A typical axial-lead resistor
Type Passive
Working principle Electrical resistance
Invented Georg Ohm (1827)
Electronic symbol
Resistor symbol America.svg or Resistor symbol Europe.svg
Partially exposed Tesla TR-212 1 kΩ carbon film resistor
Axial-lead resistors on tape. The tape is removed during assembly before the leads are formed and the part is inserted into the board.
Three carbon composition resistors in a 1960s valve (vacuum tube) radio

A linear resistor is a linear, passive two-terminal electrical component that implements electrical resistance as a circuit element. The current through a resistor is in direct proportion to the voltage across the resistor's terminals. Thus, the ratio of the voltage applied across a resistor's terminals to the intensity of current through the circuit is called resistance. This relation is represented by Ohm's law:

I = {V \over R}

Resistors are common elements of electrical networks and electronic circuits and are ubiquitous in most electronic equipment. Practical resistors can be made of various compounds and films, as well as resistance wire (wire made of a high-resistivity alloy, such as nickel-chrome). Resistors are also implemented within integrated circuits, particularly analog devices, and can also be integrated into hybrid and printed circuits.

The electrical functionality of a resistor is specified by its resistance: common commercial resistors are manufactured over a range of more than nine orders of magnitude. When specifying that resistance in an electronic design, the required precision of the resistance may require attention to the manufacturing tolerance of the chosen resistor, according to its specific application. The temperature coefficient of the resistance may also be of concern in some precision applications. Practical resistors are also specified as having a maximum power rating which must exceed the anticipated power dissipation of that resistor in a particular circuit: this is mainly of concern in power electronics applications. Resistors with higher power ratings are physically larger and may require heat sinks. In a high-voltage circuit, attention must sometimes be paid to the rated maximum working voltage of the resistor.

Practical resistors have a series inductance and a small parallel capacitance; these specifications can be important in high-frequency applications. In a low-noise amplifier or pre-amp, the noise characteristics of a resistor may be an issue. The unwanted inductance, excess noise, and temperature coefficient are mainly dependent on the technology used in manufacturing the resistor. They are not normally specified individually for a particular family of resistors manufactured using a particular technology.[1] A family of discrete resistors is also characterized according to its form factor, that is, the size of the device and the position of its leads (or terminals) which is relevant in the practical manufacturing of circuits using them.



The ohm (symbol: Ω) is the SI unit of electrical resistance, named after Georg Simon Ohm. An ohm is equivalent to a volt per ampere. Since resistors are specified and manufactured over a very large range of values, the derived units of milliohm (1 mΩ = 10−3 Ω), kilohm (1 kΩ = 103 Ω), and megohm (1 MΩ = 106 Ω) are also in common usage.

The reciprocal of resistance R is called conductance G = 1/R and is measured in Siemens (SI unit), sometimes referred to as a mho. Hence, Siemens is the reciprocal of an ohm: S = Ω − 1. Although the concept of conductance is often used in circuit analysis, practical resistors are always specified in terms of their resistance (ohms) rather than conductance.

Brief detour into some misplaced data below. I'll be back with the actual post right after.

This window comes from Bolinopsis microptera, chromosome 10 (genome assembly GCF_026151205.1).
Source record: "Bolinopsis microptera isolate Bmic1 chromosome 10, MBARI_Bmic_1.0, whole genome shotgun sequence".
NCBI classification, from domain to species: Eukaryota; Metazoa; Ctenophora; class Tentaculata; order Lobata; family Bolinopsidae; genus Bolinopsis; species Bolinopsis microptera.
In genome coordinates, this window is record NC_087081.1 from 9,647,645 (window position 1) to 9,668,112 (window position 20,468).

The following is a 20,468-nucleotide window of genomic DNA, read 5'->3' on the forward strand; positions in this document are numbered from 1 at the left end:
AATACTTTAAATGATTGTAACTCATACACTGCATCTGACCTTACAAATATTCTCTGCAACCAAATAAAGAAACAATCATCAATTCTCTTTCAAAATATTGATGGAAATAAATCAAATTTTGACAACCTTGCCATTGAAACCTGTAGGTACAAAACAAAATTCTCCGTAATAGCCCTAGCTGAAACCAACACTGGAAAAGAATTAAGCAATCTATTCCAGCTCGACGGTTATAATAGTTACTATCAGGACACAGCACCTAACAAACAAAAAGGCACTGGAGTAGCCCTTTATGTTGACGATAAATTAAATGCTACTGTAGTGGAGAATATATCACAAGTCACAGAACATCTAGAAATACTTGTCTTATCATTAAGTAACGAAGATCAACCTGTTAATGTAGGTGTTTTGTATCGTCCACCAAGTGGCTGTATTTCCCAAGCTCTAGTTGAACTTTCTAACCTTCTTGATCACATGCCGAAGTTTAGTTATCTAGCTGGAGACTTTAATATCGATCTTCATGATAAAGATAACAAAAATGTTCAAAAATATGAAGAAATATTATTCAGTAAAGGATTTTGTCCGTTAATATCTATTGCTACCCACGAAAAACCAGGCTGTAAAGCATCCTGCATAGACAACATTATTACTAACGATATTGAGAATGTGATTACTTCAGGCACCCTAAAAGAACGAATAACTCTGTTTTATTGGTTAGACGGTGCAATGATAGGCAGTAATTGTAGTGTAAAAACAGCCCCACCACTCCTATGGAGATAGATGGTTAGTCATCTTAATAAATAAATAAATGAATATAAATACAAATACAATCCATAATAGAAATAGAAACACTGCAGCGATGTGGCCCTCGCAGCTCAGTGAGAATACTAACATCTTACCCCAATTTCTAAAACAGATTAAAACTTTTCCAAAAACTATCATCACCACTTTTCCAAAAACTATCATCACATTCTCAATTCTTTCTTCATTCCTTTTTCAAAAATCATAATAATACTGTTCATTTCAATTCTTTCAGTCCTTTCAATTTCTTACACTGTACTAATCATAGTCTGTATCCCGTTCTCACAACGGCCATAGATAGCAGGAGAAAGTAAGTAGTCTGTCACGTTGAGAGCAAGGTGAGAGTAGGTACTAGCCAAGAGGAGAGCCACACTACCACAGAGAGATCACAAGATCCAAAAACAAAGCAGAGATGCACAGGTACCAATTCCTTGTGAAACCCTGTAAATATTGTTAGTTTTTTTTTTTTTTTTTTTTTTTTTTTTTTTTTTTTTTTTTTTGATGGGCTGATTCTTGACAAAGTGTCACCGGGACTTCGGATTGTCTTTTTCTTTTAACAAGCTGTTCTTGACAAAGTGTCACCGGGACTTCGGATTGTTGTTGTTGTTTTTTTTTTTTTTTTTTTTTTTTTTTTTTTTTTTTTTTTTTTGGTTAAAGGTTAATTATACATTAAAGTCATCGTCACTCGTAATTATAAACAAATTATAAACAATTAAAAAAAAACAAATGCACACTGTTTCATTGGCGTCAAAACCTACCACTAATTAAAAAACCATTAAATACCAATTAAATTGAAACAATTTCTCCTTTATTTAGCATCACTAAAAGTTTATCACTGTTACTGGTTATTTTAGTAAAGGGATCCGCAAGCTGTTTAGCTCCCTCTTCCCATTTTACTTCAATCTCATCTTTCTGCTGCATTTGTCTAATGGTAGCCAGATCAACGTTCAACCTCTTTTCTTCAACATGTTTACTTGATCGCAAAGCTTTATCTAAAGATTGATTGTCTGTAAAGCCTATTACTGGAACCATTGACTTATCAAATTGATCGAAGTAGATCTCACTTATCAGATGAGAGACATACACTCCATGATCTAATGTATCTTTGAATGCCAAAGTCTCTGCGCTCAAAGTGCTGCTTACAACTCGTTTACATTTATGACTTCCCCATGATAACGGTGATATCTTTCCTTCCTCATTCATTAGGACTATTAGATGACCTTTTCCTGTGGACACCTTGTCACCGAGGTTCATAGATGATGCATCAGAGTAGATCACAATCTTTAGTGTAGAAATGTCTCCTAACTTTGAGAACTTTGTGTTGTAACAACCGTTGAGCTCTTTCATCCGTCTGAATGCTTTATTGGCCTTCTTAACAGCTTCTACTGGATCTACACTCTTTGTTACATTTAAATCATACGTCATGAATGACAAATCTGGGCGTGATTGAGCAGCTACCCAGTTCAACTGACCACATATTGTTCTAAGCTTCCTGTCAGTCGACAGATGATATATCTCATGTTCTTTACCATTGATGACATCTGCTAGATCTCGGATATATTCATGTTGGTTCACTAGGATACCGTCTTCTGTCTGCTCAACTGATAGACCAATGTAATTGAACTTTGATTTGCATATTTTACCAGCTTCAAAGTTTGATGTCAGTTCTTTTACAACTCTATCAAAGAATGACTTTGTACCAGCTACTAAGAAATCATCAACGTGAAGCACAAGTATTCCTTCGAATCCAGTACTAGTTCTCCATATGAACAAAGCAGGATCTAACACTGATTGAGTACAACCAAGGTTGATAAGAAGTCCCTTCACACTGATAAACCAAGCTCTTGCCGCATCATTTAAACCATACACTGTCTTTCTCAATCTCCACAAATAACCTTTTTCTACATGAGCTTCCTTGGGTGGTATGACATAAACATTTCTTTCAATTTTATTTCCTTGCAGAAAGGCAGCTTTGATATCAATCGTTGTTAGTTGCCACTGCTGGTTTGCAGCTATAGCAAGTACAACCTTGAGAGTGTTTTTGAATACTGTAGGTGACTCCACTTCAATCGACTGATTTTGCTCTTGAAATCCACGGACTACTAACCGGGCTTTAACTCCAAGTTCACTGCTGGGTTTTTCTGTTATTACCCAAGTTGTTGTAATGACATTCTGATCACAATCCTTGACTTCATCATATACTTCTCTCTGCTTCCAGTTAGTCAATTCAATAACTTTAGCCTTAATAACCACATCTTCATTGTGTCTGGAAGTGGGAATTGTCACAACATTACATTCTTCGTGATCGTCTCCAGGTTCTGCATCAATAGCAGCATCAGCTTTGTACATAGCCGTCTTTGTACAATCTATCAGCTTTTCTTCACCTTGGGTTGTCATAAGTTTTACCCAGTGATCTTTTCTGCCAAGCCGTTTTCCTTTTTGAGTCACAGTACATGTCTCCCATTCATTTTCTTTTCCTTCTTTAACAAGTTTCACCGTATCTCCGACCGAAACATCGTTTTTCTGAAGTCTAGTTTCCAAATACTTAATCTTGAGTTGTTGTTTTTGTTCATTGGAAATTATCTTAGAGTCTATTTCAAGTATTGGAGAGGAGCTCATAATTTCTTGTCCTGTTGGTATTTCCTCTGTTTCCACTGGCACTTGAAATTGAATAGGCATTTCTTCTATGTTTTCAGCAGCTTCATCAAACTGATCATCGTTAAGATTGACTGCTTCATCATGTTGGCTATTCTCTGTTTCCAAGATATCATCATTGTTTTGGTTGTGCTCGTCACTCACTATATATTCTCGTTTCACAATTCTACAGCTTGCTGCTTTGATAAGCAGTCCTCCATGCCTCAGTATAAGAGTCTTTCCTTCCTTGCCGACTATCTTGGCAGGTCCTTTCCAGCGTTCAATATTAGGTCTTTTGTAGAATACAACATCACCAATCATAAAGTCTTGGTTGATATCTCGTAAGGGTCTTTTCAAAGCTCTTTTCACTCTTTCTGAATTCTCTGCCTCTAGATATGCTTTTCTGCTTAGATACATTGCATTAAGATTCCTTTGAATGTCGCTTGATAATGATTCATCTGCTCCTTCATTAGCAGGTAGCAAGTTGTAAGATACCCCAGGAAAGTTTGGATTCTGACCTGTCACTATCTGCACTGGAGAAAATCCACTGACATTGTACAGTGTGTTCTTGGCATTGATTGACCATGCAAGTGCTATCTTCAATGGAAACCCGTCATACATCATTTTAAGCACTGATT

Theory of operation

Ohm's law

The behavior of an ideal resistor is dictated by the relationship specified by Ohm's law:

V=I \cdot R

Ohm's law states that the voltage (V) across a resistor is proportional to the current (I), where the constant of proportionality is the resistance (R).

Equivalently, Ohm's law can be stated:

I = \frac{V}{R}

This formulation states that the current (I) is proportional to the voltage (V) and inversely proportional to the resistance (R). This is directly used in practical computations. For example, if a 300 ohm resistor is attached across the terminals of a 12 volt battery, then a current of 12 / 300 = 0.04 amperes (or 40 milliamperes) occurs across that resistor.

Series and parallel resistors

In a series configuration, the current through all of the resistors is the same, but the voltage across each resistor will be in proportion to its resistance. The potential difference (voltage) seen across the network is the sum of those voltages, thus the total resistance can be found as the sum of those resistances:

A diagram of several resistors, connected end to end, with the same amount of current going through each

R_\mathrm{eq} = R_1  + R_2 + \cdots + R_n

As a special case, the resistance of N resistors connected in series, each of the same resistance R, is given by NR.

Resistors in a parallel configuration are each subject to the same potential difference (voltage), however the currents through them add. The conductances of the resistors then add to determine the conductance of the network. Thus the equivalent resistance (Req) of the network can be computed:

A diagram of several resistors, side by side, both leads of each connected to the same wires

\frac{1}{R_\mathrm{eq}} = \frac{1}{R_1} + \frac{1}{R_2} + \cdots +  \frac{1}{R_n}

The parallel equivalent resistance can be represented in equations by two vertical lines "||" (as in geometry) as a simplified notation. For the case of two resistors in parallel, this can be calculated using:

R_\mathrm{eq} = R_1 \| R_2 = {R_1 R_2 \over R_1 + R_2}

As a special case, the resistance of N resistors connected in parallel, each of the same resistance R, is given by R/N.

A resistor network that is a combination of parallel and series connections can be broken up into smaller parts that are either one or the other. For instance,